Researchers discover novel potential target for drug addiction treatment

astrocyte
An astrocyte cell grown in tissue culture stained with fluorescent antibodies to GFAP and vimentin. The blue signal is DNA revealed with DAPI, and shows the nucleus of the astrocyte and of other cells in this image. Credit: CC BY-SA 3.0 - GerryShaw

New University of Minnesota Medical School research discovers a novel potential target for treating drug addiction through “the hidden stars of the brain.”

Dopamine is one of the major reward molecules of the brain and contributes to learning, memory and motivated behaviors. Disruption of dopamine is associated with addiction-related disorders, such as amphetamine substance use and abuse.

A new study published in Neuron suggests that targeting astrocyte calcium signaling could decrease the behavioral effects of amphetamine. The study was co-led by Michelle Corkrum, PhD, a third-year medical student in the Medical Scientist Training Program (MD/PhD) at the University of Minnesota Medical School, and Ana Covelo, PhD, in the lab of Alfonso Araque, PhD, and in collaboration with Mark Thomas, PhD.

Named for their star-shape, Corkrum describes astrocytes as “the hidden stars of the brain.” Astrocytes have traditionally been considered “support cells” of the brain and ignored in terms of actively contributing to brain function. This study shows that astrocytes do contribute to information processing and to how organisms think and function in this world.

Corkrum and colleagues found that astrocytes respond to dopamine with increases in calcium in the nucleus accumbens, one of the major reward centers in the brain. This increase in calcium was related to the release of ATP/adenosine to modulate neural activity in the nucleus accumbens. Then, they looked specifically at amphetamine because it is known to increase dopamine and psychomotor activity in organisms. They found that astrocytes respond to amphetamine with increases in calcium, and if astrocyte activity is ablated, the behavioral effect of amphetamine decreases in a mouse model.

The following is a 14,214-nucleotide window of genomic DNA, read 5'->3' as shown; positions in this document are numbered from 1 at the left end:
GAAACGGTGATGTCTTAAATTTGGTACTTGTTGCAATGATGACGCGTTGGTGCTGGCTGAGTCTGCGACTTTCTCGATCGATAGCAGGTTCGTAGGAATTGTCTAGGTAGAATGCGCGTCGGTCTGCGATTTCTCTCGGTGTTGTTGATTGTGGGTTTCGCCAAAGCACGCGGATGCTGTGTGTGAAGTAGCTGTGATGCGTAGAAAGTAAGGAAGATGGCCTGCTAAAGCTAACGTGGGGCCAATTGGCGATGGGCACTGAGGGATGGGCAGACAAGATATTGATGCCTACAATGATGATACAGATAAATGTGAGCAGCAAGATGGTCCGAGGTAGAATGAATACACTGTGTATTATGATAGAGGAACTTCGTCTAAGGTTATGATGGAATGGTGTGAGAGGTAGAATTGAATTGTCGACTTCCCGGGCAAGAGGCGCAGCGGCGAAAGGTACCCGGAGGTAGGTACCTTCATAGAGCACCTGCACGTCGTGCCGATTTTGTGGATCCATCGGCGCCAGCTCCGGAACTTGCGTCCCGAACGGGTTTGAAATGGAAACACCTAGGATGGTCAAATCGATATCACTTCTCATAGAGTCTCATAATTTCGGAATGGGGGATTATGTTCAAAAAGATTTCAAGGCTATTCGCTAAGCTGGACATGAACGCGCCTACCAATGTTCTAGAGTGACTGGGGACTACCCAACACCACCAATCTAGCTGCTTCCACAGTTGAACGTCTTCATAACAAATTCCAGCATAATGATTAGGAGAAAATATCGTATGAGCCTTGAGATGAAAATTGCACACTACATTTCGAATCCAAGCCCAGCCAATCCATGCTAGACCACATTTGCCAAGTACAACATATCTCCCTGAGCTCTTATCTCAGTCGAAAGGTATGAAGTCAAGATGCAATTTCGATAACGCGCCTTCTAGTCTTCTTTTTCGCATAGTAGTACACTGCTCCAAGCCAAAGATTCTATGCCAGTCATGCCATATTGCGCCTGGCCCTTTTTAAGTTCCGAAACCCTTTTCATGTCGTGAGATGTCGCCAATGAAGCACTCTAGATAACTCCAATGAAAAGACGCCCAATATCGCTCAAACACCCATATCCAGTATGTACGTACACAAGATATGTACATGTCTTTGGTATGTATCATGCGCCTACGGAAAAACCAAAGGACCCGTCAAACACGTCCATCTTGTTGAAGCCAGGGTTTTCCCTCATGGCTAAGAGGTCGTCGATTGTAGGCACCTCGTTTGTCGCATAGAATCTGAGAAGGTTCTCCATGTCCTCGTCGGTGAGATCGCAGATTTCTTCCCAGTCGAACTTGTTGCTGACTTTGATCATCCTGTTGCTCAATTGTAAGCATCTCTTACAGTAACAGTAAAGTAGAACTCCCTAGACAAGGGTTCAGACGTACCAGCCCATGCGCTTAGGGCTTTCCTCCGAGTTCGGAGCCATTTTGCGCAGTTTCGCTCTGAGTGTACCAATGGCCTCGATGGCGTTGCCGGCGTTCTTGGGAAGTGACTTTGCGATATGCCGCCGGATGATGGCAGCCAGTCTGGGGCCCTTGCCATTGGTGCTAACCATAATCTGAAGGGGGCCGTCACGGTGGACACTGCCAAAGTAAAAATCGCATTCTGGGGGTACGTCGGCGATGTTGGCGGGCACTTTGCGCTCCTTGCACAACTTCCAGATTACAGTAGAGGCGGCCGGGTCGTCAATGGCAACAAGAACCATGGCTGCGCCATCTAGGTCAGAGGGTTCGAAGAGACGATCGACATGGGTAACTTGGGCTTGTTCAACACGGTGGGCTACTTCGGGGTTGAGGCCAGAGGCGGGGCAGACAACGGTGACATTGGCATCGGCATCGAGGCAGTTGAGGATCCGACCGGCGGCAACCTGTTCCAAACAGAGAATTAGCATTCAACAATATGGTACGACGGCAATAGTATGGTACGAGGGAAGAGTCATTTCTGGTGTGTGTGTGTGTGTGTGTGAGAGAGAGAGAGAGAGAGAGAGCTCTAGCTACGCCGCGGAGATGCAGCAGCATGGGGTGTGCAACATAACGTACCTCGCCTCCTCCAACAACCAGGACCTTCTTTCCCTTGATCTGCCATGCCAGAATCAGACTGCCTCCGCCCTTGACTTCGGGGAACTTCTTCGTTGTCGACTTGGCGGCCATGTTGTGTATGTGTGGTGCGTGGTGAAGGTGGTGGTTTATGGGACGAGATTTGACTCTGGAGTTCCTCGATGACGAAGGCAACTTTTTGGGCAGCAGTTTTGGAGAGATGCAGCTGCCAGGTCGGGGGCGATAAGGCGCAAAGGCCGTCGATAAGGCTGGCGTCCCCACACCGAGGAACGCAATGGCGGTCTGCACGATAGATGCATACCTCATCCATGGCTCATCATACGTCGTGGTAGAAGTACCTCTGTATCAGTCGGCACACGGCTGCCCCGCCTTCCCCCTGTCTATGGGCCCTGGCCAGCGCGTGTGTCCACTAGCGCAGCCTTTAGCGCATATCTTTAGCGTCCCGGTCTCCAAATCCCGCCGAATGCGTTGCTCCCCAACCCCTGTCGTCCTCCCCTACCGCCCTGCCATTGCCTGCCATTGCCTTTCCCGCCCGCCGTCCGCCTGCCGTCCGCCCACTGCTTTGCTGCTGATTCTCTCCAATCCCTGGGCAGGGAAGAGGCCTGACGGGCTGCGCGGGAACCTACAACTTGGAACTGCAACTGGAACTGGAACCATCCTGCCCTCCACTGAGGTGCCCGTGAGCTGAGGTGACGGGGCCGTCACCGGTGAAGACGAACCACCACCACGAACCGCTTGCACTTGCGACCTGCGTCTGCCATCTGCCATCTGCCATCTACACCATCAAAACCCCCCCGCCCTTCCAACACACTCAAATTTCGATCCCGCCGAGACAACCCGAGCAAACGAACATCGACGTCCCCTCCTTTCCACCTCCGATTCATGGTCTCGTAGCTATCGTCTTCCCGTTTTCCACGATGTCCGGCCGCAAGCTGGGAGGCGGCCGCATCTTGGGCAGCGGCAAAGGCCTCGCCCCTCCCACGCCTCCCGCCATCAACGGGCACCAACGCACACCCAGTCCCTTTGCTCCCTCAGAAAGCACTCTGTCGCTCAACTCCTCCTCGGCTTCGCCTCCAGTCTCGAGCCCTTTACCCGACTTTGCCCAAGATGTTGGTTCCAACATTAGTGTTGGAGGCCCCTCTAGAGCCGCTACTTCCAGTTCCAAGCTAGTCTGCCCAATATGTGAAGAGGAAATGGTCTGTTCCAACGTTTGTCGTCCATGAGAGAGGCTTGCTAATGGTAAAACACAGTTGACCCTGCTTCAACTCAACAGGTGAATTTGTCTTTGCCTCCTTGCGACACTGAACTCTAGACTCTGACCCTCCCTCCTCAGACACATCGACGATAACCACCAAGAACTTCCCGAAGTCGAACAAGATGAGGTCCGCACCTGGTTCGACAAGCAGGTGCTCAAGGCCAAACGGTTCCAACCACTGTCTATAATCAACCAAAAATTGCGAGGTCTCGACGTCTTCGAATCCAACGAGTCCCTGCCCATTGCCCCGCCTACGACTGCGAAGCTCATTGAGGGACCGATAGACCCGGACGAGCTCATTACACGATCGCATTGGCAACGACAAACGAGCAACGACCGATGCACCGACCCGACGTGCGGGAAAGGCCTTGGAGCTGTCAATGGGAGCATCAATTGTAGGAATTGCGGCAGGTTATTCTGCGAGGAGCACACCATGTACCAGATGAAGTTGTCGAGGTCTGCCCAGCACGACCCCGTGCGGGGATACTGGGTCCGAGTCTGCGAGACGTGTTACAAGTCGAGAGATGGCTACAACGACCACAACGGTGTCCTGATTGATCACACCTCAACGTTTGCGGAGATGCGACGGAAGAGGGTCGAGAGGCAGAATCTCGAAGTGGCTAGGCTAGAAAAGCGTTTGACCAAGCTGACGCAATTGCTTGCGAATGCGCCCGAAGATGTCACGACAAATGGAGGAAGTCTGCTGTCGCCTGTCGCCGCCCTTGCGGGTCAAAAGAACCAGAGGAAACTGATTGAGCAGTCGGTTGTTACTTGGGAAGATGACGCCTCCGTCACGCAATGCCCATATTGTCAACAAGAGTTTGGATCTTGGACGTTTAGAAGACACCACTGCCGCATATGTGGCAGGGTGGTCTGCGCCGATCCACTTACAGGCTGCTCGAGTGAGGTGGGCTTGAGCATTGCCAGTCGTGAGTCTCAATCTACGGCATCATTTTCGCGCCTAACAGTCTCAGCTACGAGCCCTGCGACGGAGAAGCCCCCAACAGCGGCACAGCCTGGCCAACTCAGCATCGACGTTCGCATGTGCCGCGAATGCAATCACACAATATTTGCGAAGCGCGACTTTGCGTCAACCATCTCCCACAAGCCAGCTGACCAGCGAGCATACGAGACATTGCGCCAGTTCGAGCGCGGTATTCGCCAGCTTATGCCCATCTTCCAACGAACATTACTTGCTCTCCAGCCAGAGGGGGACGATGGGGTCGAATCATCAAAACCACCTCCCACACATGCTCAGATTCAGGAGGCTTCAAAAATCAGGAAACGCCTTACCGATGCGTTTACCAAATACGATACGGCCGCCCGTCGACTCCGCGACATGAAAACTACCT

“These findings suggest that astrocytes contribute to amphetamine signaling, dopamine signaling and overall reward signaling in the brain,” Corkrum said. “Because of this, astrocytes are a potentially novel cell type that can be specifically targeted to develop efficacious therapies for diseases with dysregulated dopamine.”

Corkrum attributes the success of this study to the collaborative nature of the University of Minnesota and throughout the graduate program in neuroscience. “We were able to integrate the phenomenal resources that the U of M offers to conduct state-of-the-art research and work with numerous different core facilities, which played key roles in this study,” Corkrum said.

Corkrum plans to continue this research and explore what happens with repeated exposures, withdrawal and reinstatement of amphetamine and how the stage of addiction or disease state could affect the need to increase or decrease the activity of astrocytes.


Source:

Materials provided by the University of Minnesota Medical School. Content may be edited for clarity, style, and length.


 

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